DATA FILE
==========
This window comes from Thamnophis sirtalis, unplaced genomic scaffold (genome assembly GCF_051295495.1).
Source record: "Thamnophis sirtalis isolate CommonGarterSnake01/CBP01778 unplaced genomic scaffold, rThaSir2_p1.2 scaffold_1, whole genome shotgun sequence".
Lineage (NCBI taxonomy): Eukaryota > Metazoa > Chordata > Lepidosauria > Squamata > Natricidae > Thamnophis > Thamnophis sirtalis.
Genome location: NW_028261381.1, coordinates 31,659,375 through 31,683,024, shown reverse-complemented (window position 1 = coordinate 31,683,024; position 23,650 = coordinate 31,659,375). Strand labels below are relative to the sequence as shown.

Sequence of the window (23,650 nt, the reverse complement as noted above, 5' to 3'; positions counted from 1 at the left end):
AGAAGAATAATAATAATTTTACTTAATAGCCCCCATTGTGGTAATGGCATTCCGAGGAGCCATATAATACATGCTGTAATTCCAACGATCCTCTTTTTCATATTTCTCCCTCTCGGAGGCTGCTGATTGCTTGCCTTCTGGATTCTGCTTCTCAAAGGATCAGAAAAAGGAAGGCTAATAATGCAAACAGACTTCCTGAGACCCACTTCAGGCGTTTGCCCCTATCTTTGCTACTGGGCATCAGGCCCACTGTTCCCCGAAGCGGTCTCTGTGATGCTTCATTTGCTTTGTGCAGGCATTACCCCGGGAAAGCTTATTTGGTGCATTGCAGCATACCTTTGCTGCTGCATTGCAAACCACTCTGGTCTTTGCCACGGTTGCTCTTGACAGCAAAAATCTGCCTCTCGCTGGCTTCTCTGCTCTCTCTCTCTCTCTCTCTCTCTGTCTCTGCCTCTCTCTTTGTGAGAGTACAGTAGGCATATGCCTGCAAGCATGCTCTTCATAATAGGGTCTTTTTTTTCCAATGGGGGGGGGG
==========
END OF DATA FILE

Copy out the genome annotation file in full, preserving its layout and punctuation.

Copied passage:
This window comes from Thamnophis sirtalis, unplaced genomic scaffold (genome assembly GCF_051295495.1).
Source record: "Thamnophis sirtalis isolate CommonGarterSnake01/CBP01778 unplaced genomic scaffold, rThaSir2_p1.2 scaffold_1, whole genome shotgun sequence".
Lineage (NCBI taxonomy): Eukaryota > Metazoa > Chordata > Lepidosauria > Squamata > Natricidae > Thamnophis > Thamnophis sirtalis.
Genome location: NW_028261381.1, coordinates 31,659,375 through 31,683,024, shown reverse-complemented (window position 1 = coordinate 31,683,024; position 23,650 = coordinate 31,659,375). Strand labels below are relative to the sequence as shown.

Sequence of the window (23,650 nt, the reverse complement as noted above, 5' to 3'; positions counted from 1 at the left end):
AGAAGAATAATAATAATTTTACTTAATAGCCCCCATTGTGGTAATGGCATTCCGAGGAGCCATATAATACATGCTGTAATTCCAACGATCCTCTTTTTCATATTTCTCCCTCTCGGAGGCTGCTGATTGCTTGCCTTCTGGATTCTGCTTCTCAAAGGATCAGAAAAAGGAAGGCTAATAATGCAAACAGACTTCCTGAGACCCACTTCAGGCGTTTGCCCCTATCTTTGCTACTGGGCATCAGGCCCACTGTTCCCCGAAGCGGTCTCTGTGATGCTTCATTTGCTTTGTGCAGGCATTACCCCGGGAAAGCTTATTTGGTGCATTGCAGCATACCTTTGCTGCTGCATTGCAAACCACTCTGGTCTTTGCCACGGTTGCTCTTGACAGCAAAAATCTGCCTCTCGCTGGCTTCTCTGCTCTCTCTCTCTCTCTCTCTCTCTGTCTCTGCCTCTCTCTTTGTGAGAGTACAGTAGGCATATGCCTGCAAGCATGCTCTTCATAATAGGGTCTTTTTTTTCCAATGGGGGGGGGG